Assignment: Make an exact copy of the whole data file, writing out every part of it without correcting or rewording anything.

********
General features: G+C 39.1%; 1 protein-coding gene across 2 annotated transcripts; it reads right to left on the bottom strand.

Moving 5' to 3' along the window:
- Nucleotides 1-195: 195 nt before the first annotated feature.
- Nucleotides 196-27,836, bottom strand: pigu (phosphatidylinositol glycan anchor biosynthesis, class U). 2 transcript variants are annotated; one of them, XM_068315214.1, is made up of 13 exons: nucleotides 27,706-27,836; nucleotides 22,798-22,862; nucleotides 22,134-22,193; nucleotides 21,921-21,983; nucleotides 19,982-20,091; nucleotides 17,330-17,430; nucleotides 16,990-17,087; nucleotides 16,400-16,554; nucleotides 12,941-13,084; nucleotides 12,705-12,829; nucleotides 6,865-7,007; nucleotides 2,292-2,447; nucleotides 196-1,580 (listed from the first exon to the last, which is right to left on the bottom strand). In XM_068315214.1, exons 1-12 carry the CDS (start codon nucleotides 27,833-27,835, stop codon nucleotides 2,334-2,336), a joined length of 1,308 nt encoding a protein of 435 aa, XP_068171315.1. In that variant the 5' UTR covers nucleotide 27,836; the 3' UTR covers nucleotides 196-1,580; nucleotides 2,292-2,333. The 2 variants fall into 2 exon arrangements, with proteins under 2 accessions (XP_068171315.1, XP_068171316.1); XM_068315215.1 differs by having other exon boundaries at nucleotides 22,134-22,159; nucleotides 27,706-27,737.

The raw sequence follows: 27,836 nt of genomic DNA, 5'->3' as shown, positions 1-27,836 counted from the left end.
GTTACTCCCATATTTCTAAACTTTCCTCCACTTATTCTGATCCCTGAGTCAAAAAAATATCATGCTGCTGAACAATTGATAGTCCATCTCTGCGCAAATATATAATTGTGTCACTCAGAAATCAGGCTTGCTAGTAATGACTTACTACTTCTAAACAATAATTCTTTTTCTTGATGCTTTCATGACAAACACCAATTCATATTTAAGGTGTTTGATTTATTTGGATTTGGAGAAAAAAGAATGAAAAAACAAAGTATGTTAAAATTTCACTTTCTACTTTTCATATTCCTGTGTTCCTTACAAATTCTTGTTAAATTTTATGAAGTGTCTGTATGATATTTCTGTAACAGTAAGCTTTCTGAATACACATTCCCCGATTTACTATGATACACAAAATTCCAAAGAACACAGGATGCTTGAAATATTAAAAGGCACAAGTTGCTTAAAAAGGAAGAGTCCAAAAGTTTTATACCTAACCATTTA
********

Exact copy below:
General features: G+C 39.1%; 1 protein-coding gene across 2 annotated transcripts; it reads right to left on the bottom strand.

Moving 5' to 3' along the window:
- Nucleotides 1-195: 195 nt before the first annotated feature.
- Nucleotides 196-27,836, bottom strand: pigu (phosphatidylinositol glycan anchor biosynthesis, class U). 2 transcript variants are annotated; one of them, XM_068315214.1, is made up of 13 exons: nucleotides 27,706-27,836; nucleotides 22,798-22,862; nucleotides 22,134-22,193; nucleotides 21,921-21,983; nucleotides 19,982-20,091; nucleotides 17,330-17,430; nucleotides 16,990-17,087; nucleotides 16,400-16,554; nucleotides 12,941-13,084; nucleotides 12,705-12,829; nucleotides 6,865-7,007; nucleotides 2,292-2,447; nucleotides 196-1,580 (listed from the first exon to the last, which is right to left on the bottom strand). In XM_068315214.1, exons 1-12 carry the CDS (start codon nucleotides 27,833-27,835, stop codon nucleotides 2,334-2,336), a joined length of 1,308 nt encoding a protein of 435 aa, XP_068171315.1. In that variant the 5' UTR covers nucleotide 27,836; the 3' UTR covers nucleotides 196-1,580; nucleotides 2,292-2,333. The 2 variants fall into 2 exon arrangements, with proteins under 2 accessions (XP_068171315.1, XP_068171316.1); XM_068315215.1 differs by having other exon boundaries at nucleotides 22,134-22,159; nucleotides 27,706-27,737.

The raw sequence follows: 27,836 nt of genomic DNA, 5'->3' as shown, positions 1-27,836 counted from the left end.
GTTACTCCCATATTTCTAAACTTTCCTCCACTTATTCTGATCCCTGAGTCAAAAAAATATCATGCTGCTGAACAATTGATAGTCCATCTCTGCGCAAATATATAATTGTGTCACTCAGAAATCAGGCTTGCTAGTAATGACTTACTACTTCTAAACAATAATTCTTTTTCTTGATGCTTTCATGACAAACACCAATTCATATTTAAGGTGTTTGATTTATTTGGATTTGGAGAAAAAAGAATGAAAAAACAAAGTATGTTAAAATTTCACTTTCTACTTTTCATATTCCTGTGTTCCTTACAAATTCTTGTTAAATTTTATGAAGTGTCTGTATGATATTTCTGTAACAGTAAGCTTTCTGAATACACATTCCCCGATTTACTATGATACACAAAATTCCAAAGAACACAGGATGCTTGAAATATTAAAAGGCACAAGTTGCTTAAAAAGGAAGAGTCCAAAAGTTTTATACCTAACCATTTA